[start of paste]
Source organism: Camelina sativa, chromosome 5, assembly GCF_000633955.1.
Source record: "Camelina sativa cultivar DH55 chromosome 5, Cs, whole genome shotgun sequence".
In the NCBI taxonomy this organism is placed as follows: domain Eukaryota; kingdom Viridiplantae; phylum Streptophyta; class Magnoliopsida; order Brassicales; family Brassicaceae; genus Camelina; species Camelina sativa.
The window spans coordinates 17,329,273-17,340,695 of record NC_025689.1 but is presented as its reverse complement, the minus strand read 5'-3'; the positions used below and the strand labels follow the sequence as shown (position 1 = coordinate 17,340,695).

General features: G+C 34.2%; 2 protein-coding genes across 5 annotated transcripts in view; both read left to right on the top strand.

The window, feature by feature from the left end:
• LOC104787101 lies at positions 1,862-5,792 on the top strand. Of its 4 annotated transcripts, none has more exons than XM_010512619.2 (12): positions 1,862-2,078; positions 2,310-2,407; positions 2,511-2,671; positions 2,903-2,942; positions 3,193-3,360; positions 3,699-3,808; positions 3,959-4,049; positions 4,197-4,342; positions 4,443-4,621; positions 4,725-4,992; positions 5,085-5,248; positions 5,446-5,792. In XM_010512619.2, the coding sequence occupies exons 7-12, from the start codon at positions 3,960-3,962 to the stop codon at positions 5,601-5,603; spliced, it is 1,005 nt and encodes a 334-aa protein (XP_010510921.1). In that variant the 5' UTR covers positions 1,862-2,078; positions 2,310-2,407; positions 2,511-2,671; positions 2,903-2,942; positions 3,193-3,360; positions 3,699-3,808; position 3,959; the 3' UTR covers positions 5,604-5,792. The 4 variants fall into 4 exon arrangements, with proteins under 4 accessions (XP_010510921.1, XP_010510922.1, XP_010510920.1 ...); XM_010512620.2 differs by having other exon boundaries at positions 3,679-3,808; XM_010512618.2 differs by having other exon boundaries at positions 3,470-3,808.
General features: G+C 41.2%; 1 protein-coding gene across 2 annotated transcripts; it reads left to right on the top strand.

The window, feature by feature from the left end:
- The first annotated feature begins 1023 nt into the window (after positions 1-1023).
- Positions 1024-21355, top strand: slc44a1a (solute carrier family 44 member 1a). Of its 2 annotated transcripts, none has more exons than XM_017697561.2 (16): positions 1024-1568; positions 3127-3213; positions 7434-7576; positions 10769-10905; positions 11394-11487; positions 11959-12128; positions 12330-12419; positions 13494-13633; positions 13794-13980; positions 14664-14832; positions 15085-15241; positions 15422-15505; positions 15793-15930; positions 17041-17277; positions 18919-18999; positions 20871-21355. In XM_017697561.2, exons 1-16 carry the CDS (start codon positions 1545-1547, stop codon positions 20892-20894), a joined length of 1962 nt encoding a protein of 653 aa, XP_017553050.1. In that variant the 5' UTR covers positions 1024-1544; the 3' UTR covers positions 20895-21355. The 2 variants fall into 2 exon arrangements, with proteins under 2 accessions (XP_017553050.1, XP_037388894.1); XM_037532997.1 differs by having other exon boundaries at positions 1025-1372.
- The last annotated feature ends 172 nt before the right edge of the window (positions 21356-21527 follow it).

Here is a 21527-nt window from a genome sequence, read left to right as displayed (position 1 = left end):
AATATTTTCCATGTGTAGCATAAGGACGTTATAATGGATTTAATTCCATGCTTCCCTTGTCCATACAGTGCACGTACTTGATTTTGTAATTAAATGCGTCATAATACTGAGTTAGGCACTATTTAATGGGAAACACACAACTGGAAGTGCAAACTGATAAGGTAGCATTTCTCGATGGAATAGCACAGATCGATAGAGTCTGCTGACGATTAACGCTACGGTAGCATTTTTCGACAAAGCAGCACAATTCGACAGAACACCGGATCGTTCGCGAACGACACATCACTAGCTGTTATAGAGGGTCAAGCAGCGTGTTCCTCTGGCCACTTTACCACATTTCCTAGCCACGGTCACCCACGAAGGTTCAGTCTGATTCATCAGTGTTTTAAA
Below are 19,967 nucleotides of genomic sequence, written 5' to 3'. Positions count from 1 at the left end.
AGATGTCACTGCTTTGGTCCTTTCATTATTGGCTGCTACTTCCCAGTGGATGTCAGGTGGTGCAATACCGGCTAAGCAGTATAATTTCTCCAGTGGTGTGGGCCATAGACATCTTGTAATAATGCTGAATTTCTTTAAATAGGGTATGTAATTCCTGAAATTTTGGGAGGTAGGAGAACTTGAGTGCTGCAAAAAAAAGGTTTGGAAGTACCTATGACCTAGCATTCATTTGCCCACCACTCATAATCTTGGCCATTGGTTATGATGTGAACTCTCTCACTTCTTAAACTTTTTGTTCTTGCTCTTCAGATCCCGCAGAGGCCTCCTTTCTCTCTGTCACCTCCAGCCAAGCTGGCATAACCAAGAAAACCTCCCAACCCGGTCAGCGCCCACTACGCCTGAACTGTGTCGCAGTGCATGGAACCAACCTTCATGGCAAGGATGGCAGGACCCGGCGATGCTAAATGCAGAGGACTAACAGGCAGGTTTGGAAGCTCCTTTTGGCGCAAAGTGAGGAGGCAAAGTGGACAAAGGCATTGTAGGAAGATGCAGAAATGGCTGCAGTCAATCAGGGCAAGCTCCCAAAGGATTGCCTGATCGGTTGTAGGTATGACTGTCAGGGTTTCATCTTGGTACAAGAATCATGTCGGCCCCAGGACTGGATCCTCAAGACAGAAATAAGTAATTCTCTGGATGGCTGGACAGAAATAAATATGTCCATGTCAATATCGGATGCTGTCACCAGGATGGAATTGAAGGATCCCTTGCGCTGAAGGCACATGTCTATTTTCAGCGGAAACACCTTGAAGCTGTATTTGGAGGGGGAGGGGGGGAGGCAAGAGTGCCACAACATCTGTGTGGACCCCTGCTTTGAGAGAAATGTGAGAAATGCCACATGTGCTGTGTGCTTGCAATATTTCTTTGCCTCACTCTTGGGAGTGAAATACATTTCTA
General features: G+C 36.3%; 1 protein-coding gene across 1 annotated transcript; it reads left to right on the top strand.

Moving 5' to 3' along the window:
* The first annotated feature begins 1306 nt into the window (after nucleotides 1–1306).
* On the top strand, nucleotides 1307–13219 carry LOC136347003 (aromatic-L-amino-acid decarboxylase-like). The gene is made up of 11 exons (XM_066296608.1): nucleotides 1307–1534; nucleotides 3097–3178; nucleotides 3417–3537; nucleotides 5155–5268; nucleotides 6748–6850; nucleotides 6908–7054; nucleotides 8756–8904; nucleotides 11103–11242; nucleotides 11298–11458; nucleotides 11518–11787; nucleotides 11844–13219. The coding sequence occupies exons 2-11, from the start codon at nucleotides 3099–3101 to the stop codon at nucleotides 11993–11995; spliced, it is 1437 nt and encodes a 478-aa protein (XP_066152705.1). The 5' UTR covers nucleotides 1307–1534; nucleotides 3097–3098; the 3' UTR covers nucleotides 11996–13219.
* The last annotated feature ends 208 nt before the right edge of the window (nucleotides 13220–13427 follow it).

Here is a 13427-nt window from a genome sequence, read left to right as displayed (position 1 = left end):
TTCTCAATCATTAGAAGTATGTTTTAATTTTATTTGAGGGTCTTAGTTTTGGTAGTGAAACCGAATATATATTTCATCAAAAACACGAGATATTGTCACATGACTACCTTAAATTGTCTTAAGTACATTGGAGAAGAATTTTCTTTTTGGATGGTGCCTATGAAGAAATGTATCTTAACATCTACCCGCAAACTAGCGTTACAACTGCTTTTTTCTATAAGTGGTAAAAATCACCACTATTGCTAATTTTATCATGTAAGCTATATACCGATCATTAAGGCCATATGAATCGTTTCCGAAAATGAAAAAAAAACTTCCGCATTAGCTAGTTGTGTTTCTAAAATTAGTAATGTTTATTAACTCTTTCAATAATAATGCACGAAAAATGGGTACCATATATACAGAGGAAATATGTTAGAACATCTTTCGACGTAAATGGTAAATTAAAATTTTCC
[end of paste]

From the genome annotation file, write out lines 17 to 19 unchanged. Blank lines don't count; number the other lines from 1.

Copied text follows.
General features: G+C 36.3%; 1 protein-coding gene across 1 annotated transcript; it reads left to right on the top strand.

Moving 5' to 3' along the window:
* The first annotated feature begins 1306 nt into the window (after nucleotides 1–1306).